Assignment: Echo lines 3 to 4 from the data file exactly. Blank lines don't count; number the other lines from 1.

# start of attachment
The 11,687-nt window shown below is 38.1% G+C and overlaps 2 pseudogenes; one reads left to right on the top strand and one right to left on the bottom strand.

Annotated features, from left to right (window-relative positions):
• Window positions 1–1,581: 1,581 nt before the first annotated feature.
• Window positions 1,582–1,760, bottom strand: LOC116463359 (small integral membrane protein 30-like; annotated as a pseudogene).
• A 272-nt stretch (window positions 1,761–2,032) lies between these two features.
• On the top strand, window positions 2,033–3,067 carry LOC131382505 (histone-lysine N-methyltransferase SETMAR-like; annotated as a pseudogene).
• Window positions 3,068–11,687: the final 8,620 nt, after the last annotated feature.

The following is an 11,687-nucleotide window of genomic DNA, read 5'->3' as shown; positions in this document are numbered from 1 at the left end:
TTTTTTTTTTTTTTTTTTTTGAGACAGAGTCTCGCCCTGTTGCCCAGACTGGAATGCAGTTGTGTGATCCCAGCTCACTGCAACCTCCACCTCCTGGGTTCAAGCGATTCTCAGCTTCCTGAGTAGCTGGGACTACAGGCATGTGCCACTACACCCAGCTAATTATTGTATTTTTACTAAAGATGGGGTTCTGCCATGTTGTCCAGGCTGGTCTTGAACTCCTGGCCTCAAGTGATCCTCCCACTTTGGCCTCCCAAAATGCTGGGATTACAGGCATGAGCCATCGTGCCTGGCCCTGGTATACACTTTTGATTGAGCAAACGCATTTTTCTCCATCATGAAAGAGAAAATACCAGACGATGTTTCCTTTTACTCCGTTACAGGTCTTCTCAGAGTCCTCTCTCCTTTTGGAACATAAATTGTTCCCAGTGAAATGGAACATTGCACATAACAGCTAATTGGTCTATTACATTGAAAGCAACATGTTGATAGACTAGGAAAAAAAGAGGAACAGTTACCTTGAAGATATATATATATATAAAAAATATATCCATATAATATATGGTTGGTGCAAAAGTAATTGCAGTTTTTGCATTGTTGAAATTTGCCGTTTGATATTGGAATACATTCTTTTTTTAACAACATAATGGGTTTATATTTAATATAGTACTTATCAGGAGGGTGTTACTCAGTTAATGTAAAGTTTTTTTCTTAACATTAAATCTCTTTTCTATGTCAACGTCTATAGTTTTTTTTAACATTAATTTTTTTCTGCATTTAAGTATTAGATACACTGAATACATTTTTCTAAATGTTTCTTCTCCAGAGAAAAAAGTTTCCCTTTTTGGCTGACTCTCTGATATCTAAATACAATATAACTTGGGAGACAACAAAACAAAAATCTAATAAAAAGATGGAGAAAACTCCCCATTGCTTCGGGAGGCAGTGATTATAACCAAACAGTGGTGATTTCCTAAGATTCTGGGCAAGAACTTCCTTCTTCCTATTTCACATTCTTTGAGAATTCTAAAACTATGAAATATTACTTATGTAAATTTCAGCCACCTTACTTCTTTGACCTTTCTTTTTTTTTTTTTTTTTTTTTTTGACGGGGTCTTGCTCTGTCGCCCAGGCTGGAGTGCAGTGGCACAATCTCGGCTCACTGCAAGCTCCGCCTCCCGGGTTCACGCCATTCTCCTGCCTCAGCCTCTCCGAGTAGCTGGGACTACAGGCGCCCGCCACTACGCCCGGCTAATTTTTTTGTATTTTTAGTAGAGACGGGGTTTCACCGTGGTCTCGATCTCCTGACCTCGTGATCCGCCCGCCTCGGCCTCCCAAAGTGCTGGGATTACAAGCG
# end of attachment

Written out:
• Window positions 1–1,581: 1,581 nt before the first annotated feature.
• Window positions 1,582–1,760, bottom strand: LOC116463359 (small integral membrane protein 30-like; annotated as a pseudogene).